Macquarie's 24 ASX buys and sells for 2023 (and why they think this is just another bear market rally)

Hans Lee

Livewire Markets

When they write the market history of 2022, chances are there will be a chapter devoted to bear market rallies. The S&P 500 has seen at least two of them since that index fell 20% from recent peaks in May. Early last month, we saw the biggest two-day pop on the ASX since March 2020. Since that pop, the index is up 700 points. So naturally, the question has been asked:

Did the equity bear market of 2022 bottom out in October?

The team at Macquarie certainly don't think so. Just as investors and consumers alike drank the punch bowl from central banks, now we must all deal with the hangover. And analysts there believe the hangover will last into next year. So much so that they are recommending it's time to reduce risk as the end of another bear market rally approaches.

In this wire, we continue our series into the professional investors' market outlook for 2023 by examining why 2023 will be a year for "buckling up" and preparing for an economic contraction rather than a chance to buy the dip. Plus, we'll share not one but 24 moves the analysts are making to their model portfolio ahead of another eventful year on markets.

The best opportunities come in the worst times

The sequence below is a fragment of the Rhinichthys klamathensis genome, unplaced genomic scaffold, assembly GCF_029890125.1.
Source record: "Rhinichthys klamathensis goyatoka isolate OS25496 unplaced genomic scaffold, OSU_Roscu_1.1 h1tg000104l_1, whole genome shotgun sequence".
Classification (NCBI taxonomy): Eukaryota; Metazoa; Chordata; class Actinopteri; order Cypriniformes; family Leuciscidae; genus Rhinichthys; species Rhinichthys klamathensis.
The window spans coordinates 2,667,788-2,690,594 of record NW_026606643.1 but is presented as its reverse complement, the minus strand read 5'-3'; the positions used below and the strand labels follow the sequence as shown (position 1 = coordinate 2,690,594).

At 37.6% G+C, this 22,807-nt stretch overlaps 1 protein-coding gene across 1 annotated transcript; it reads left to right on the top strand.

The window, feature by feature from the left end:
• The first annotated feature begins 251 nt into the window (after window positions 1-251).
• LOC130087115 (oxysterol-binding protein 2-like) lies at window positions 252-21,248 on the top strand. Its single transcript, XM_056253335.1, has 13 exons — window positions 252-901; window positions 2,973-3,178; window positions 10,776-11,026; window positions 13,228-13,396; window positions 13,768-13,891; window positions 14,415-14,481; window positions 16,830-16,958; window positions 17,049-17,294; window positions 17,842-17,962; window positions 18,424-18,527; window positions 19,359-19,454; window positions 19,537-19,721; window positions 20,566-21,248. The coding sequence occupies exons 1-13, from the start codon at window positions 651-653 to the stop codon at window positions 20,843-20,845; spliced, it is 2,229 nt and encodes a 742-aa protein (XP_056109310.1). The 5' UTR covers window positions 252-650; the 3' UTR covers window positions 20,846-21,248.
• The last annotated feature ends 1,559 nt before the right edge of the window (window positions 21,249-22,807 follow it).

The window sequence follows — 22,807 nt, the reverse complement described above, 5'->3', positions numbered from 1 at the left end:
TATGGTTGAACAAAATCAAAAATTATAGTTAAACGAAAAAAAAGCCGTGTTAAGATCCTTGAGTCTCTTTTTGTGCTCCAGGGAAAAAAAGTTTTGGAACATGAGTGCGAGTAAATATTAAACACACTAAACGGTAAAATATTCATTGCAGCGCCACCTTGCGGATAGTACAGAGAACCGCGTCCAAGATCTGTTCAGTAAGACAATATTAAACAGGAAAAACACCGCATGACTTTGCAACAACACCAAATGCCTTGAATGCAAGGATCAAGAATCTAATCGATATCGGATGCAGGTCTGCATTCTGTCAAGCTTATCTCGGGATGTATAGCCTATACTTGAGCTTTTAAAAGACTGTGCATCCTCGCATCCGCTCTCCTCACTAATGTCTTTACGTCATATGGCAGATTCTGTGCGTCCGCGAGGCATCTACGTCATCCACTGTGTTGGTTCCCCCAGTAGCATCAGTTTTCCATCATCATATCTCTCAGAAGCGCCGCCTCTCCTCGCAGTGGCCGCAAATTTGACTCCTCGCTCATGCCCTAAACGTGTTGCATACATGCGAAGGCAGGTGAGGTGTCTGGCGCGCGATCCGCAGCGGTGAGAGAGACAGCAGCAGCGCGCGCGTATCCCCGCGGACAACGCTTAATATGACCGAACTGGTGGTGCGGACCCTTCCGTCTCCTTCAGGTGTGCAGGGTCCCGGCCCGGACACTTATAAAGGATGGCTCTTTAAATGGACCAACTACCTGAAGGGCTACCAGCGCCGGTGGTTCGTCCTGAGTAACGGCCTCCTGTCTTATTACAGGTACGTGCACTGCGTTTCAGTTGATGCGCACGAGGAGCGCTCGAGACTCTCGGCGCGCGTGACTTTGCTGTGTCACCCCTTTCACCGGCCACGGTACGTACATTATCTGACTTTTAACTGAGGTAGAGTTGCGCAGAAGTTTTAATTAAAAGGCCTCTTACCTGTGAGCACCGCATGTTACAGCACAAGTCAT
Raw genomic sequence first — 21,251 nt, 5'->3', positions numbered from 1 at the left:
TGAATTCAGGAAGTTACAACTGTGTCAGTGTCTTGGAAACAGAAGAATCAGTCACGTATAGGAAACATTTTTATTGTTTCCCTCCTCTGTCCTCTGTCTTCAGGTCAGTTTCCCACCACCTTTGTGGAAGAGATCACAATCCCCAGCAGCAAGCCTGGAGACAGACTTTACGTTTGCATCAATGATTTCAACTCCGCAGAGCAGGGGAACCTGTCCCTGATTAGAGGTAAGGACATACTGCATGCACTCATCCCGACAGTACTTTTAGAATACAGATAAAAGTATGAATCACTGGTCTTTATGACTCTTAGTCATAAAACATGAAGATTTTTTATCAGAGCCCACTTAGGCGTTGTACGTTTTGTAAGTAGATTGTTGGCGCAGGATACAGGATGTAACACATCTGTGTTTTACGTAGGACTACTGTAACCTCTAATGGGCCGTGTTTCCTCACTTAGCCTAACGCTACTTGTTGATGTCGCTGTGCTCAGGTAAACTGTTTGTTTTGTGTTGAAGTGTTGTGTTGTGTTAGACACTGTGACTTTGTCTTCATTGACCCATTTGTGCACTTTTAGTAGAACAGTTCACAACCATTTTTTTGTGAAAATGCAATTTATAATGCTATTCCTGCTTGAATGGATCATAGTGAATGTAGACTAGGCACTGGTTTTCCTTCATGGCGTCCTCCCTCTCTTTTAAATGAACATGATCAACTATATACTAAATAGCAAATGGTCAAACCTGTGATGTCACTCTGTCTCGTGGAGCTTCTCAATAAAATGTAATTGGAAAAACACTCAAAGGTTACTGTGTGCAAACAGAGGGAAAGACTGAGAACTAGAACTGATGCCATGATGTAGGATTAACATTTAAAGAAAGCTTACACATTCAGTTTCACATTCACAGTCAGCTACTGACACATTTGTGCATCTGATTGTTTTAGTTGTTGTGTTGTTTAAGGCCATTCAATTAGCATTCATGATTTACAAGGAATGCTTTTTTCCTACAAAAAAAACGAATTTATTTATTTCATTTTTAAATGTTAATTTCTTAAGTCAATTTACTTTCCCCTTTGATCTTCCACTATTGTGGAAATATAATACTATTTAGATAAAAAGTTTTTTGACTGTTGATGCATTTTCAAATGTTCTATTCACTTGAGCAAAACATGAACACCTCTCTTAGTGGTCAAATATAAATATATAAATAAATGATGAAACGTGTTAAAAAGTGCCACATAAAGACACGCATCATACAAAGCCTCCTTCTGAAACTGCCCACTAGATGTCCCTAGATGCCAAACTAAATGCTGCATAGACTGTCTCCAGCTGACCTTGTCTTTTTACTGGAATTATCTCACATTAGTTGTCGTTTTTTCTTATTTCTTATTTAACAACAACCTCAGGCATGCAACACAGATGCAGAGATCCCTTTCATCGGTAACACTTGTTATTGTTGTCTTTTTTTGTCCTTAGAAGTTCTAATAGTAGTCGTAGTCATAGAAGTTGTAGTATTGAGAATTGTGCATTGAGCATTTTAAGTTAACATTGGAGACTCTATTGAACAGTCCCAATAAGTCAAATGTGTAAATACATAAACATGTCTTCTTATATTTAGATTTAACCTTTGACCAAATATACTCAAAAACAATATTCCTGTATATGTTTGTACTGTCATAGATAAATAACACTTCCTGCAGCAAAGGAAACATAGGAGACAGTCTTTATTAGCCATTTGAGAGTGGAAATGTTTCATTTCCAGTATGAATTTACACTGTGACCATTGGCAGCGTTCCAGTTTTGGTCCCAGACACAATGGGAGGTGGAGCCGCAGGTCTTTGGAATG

If you were hoping we're through the worst of this market turmoil, Macquarie analysts wrote this recently:

We think equities are near the end of a Bear Market Rally, not the start of a new bull market.

Why? They have three key reasons:

1. Reduced rate hike expectations are fuelling the rally, which in turn were caused by a beat on inflation prints in the US. 

If you're betting on a Federal Reserve pivot, then last week's inflation print certainly added to your case. But a slew of central bank speakers, not least St Louis Fed President James Bullard, has repeatedly said interest rates need to move higher - possibly a lot higher while inflation is still more than three times the central bank's target. Nonetheless, a pivot - or wishing for one - is a topic we've addressed on this very website.

Brace yourself: Why a 6% interest rate in America (still) can't be ruled out
Wish-thinking a pivot into existence is the same tomfoolery that got us here

2. Quantitative tightening is still ongoing. With less money in the bank account of the world's most important central bank, there could be liquidity issues that spill over into the equity market.

3. A US recession is imminent, in the team's view, possibly starting as soon as Q1 in calendar 2023. In theory, if unemployment begins to rise and inflation begins to cool, central banks will have to start cutting rates. 

If this scenario plays out as the team expects it to, the first signal will be in the bond market - as this chart shows:

So what are we preparing for?

An early contraction then maybe a bull market, analysts say. For the moment, the team believes a US recession is coming - so they say your portfolio needs to reflect the fact that earnings will fall and valuations will diverge over the coming months. 

In their view, the only thing that would potentially mitigate the effects of a recession is if central banks actually stop or slow the pace of rate hikes imminently.